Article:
Reviewing the European Neighbourhood Policy: Eastern Perspectives
The European Neighbourhood Policy (ENP) is in tatters. When launching this regional framework for its neighbors in 2004, the EU stated that its ambition was to surround itself with a “ring of friends,” a zone of well-governed, stable, and prosperous states, with whom the EU has close and cooperative ties. Little over a decade later, instead, realities in the European neighborhood resemble a veritable ring of fire, with regional challenges and pressures on Europe greater than ever before. In Europe’s East, the EU has done precious little to support the fledgling democracies of Georgia, Moldova, and Ukraine; it failed to prevent backsliding into fully fledged autocracies in Azerbaijan and Belarus; and it has been helpless in the face of a resurgent and revisionist Russia. South of Europe, an entire swath of countries across the Mediterranean has become disfigured by war and violence, exposed state failure, and unleashed massive migration flows. In clear acknowledgment of the serious challenges presented by the European neighborhood, and the inadequacy of its own policy, the EU recently launched a review process. Conducted jointly by the European Commission and the EU high representative for foreign and security policy, this process includes a consultation with a broad range of stakeholders both in the neighborhood and the EU itself.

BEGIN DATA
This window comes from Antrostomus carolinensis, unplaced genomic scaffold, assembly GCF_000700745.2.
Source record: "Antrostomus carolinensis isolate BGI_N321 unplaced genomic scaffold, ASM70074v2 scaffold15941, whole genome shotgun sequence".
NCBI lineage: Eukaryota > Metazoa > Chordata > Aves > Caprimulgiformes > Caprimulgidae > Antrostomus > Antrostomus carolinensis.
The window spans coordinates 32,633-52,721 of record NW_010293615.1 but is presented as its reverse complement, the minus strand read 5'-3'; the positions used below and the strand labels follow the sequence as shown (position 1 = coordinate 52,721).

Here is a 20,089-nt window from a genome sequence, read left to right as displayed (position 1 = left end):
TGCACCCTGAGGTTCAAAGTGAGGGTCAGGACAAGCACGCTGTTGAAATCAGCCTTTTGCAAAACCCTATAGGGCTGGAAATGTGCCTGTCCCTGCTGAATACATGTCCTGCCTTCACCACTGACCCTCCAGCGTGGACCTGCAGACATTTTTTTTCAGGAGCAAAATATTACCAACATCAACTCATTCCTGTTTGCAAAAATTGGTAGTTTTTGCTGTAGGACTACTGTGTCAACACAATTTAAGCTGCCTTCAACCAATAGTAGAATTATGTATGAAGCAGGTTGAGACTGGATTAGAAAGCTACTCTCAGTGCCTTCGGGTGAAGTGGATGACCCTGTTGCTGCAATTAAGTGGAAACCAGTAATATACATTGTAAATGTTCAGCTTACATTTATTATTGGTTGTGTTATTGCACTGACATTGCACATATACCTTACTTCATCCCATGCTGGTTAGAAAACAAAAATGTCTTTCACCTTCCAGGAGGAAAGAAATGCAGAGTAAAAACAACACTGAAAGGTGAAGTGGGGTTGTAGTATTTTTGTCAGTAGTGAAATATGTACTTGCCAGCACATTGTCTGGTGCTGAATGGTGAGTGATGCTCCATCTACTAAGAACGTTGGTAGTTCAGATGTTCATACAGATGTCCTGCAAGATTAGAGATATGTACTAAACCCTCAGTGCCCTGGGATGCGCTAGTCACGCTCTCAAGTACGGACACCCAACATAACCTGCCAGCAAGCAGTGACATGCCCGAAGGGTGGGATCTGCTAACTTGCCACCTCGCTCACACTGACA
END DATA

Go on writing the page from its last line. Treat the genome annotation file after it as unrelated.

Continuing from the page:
None of the EU’s Eastern neighbors wishes to see the ENP discarded. Instead, all of them clearly favor its significant overhaul in a number of areas. A revised policy for Europe’s East has to have European values at its core, with an unambiguous and adamant projection of the EU’s normative model, which has brought peace, development, and democracy to large parts of Europe. The security needs of individual countries and the region as such need stronger emphasis. Serious and direct EU engagement is needed to solve existing frozen conflicts, and to address political, economic and societal vulnerabilities of individual countries. Further differentiation is needed, with added instruments that are tailored to individual neighbors instead of hitherto generalized formats.